34. 34. #3: Spark Isn't Battle Tested • Companies (Cloudera, SAP, etc) jumping on the Spark bandwagon with disclaimers about scaling • Spark does not handle multitenancy well at all. Wait scheduling is considered best way to achieve memory/disk data locality • Largest Spark clusters ~ hundreds of nodes SAN DIEGO SUPERCOMPUTER CENTER
    35. 35. Spark Take-Aways SAN DIEGO SUPERCOMPUTER CENTER • FACTS • Data is represented as resilient distributed datasets (RDDs) which remain in-memory and read-only • RDDs are comprised of elements • Elements are distributed across physical nodes in user-defined groups called partitions • RDDs are subject to transformations and actions • Fault tolerance achieved by lineage, not replication • Opinions • Spark is still in its infancy but its progress is promising • Good for evaluating--good for Gordon, Comet
    36. 36. Introduction to Spark PAGERANK EXAMPLE (INCOMPLETE) SAN DIEGO SUPERCOMPUTER CENTER
    37. 37. Lazy Evaluation + In-Memory Caching = Optimized JOIN Operations Start every webpage with a rank R = 1.0 1. For each webpage linking in N neighbor webpages, have it "contribute" R/N to each of its N neighbors 2. Then, for each webpage, set its rank R to (0.15 + 0.85 * contributions) SAN DIEGO SUPERCOMPUTER CENTER 3. Repeat insert flow diagram here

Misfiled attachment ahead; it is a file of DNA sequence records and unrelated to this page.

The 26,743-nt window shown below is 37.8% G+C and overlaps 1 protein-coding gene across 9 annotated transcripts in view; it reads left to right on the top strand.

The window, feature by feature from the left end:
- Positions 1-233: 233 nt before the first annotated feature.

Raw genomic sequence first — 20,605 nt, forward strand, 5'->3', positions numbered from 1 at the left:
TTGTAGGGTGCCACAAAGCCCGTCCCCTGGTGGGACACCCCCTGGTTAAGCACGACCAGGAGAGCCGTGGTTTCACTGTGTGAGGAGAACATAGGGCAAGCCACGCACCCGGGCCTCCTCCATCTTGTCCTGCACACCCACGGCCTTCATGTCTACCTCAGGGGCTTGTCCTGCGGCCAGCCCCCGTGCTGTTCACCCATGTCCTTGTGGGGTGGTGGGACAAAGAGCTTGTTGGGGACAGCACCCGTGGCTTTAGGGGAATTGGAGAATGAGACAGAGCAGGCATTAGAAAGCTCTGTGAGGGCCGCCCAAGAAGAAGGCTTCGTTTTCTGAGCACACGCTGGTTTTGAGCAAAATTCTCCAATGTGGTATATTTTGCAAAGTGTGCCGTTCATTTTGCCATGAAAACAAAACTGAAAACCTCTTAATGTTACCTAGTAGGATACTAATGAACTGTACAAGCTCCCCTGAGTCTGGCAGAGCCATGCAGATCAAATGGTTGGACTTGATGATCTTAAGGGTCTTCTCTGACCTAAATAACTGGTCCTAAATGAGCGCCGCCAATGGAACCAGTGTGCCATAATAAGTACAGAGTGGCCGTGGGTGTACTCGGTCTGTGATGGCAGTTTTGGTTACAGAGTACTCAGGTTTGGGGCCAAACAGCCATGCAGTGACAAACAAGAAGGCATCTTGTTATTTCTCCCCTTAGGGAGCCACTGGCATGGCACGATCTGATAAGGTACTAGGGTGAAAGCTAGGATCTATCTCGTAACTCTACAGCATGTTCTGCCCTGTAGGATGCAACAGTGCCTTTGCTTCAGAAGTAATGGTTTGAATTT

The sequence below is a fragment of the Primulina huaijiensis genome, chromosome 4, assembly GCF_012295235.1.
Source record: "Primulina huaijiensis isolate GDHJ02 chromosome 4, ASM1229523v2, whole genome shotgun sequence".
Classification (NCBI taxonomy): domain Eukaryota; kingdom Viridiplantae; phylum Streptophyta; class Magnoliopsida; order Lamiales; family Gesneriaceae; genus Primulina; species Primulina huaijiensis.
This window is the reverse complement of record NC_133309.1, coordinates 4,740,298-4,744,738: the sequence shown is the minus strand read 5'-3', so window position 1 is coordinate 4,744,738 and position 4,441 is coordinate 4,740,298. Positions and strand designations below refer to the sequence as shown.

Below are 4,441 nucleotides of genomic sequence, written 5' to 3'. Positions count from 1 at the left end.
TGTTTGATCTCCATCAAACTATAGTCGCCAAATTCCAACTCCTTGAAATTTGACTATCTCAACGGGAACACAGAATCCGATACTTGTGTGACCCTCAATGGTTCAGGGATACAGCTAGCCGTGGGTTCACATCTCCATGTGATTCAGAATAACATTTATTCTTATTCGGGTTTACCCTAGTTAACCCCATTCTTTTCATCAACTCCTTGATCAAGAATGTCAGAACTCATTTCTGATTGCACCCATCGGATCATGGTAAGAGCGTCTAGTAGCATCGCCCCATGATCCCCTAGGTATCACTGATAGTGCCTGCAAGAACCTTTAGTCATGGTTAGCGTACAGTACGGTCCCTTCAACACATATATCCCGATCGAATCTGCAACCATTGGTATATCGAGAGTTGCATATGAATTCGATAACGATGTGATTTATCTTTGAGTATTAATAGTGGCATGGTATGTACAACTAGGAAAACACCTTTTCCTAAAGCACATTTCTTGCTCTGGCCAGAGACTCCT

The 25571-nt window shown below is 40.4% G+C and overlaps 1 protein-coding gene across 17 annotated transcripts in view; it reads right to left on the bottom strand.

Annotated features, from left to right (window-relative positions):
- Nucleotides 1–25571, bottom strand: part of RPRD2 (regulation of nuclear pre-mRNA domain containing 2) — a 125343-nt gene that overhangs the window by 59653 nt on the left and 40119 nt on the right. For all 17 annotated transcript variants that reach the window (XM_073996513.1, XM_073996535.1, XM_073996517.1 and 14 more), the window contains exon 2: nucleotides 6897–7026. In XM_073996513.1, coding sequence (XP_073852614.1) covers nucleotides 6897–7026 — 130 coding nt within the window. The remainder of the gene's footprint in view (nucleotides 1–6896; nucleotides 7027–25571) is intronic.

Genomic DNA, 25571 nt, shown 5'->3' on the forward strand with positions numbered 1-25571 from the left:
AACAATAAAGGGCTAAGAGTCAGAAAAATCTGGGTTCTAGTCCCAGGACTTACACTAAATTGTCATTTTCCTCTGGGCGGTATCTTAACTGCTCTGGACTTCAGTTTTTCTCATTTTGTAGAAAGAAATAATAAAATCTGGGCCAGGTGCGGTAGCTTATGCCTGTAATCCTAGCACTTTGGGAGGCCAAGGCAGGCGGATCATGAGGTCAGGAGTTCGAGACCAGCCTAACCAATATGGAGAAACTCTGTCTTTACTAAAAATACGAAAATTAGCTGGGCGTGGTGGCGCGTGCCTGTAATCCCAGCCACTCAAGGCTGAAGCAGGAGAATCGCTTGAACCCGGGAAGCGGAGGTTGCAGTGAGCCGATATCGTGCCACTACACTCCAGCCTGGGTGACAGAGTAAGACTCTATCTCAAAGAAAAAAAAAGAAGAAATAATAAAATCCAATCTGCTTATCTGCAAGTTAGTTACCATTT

38. 38. Lazy Evaluation + In-Memory Caching = Optimized JOIN Operations lines = sc.textFile('hdfs://master.ibnet0:54310/user/glock/links.txt') # Load key/value pairs of (url, link), eliminate duplicates, and partition them such # that all common keys are kept together. Then retain this RDD in memory. links = lines.map(lambda urls: urls.split()).distinct().groupByKey().cache() # Create a new RDD of key/value pairs of (url, rank) and initialize all ranks to 1.0 ranks = links.map(lambda (url, neighbors): (url, 1.0)) # Calculate and update URL rank for iteration in range(10): # Calculate URL contributions to their neighbors contribs = links.join(ranks).flatMap( lambda (url, (urls, rank)): computeContribs(urls, rank)) # Recalculate URL ranks based on neighbor contributions ranks = contribs.reduceByKey(add).mapValues(lambda rank: 0.15 + 0.85*rank) # Print all URLs and their ranks for (link, rank) in ranks.collect(): print '%s has rank %s' % (link, rank) SAN DIEGO SUPERCOMPUTER CENTER